Environmental assessments are completed to ascertain if there is any soil or groundwater that could pose a threat to the environment and/or human health. It can also provide a liability defense for the owner. National standards for the Phase I and Phase II Environmental Site Assessments (ESAs) have been established by the American Society for Testing and Materials (ASTM). What does that actually mean when planning and reviewing a Phase I report and ensuring that your project has been properly assessed?
What does a Phase I ESA include?
The Phase I ESA is performed by an environmental professional and encompasses:
- Site visit: In order to observe and document current and past conditions and uses of the site and adjacent areas.
- Review of records: This includes databases tracking storage tanks, known cases, storage of hazardous materials, and engineering controls. Additional review of historic maps, property records, photographs, building permits, Sanborn maps, etc. should be included. Information inquiries to local, state, and federal regulatory agencies might take time. Be sure to build into your project timeline.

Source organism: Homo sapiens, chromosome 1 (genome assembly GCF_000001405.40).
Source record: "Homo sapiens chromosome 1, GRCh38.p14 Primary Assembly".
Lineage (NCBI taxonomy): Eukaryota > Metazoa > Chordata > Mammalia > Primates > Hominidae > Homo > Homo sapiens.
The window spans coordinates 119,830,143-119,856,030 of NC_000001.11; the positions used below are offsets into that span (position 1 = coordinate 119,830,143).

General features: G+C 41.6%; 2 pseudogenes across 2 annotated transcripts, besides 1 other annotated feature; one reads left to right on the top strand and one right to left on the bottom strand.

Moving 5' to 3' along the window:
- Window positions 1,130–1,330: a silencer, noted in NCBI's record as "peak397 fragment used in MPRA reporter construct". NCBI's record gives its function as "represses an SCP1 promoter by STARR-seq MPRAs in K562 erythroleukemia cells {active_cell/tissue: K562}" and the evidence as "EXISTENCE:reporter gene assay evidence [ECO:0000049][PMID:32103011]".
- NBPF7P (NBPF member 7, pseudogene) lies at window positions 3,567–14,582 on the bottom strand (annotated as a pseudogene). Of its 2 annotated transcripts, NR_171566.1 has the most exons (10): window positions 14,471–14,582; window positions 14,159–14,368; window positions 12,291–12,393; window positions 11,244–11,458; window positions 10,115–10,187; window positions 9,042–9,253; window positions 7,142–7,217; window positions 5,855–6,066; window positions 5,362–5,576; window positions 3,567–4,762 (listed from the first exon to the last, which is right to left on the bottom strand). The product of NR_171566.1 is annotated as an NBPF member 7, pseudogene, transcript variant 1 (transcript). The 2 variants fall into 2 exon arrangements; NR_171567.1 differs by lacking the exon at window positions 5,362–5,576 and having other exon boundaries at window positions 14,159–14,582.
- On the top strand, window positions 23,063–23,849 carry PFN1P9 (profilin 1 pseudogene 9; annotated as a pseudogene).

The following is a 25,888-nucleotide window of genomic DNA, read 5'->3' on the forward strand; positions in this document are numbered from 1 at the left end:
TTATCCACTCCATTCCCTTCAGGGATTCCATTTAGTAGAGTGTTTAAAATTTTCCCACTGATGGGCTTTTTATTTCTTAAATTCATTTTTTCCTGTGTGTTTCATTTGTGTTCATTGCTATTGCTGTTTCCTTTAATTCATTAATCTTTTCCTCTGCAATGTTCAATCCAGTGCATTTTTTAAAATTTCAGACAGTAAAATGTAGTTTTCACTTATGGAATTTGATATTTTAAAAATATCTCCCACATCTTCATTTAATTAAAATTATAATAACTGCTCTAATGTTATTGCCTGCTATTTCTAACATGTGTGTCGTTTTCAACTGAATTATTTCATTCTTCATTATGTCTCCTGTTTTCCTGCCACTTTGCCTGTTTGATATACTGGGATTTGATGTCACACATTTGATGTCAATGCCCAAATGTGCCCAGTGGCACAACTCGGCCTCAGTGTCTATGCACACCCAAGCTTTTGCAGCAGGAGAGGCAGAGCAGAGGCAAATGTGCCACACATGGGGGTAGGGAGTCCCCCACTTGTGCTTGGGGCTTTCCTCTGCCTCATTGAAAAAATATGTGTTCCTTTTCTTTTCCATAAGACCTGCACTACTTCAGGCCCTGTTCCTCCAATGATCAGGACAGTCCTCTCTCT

- Interviews with owners, occupants, neighbors and local government officials: Contamination doesn’t respect property boundaries, understanding the history of the site and neighboring activities is critical to identifying the potential sources and qualities of contamination.
- Although not part of the ASTM requirements, we recommend (and many government funders require) additional elements such as observation for asbestos containing materials (ACM), potential lead-based paint (LBP) / lead pipes for drinking water, radon, and mold growth.
The Phase I report should include a summary of the findings; an opinion as to potential environmental conditions; recommendations for a Phase II investigation, if required; and other requisite information.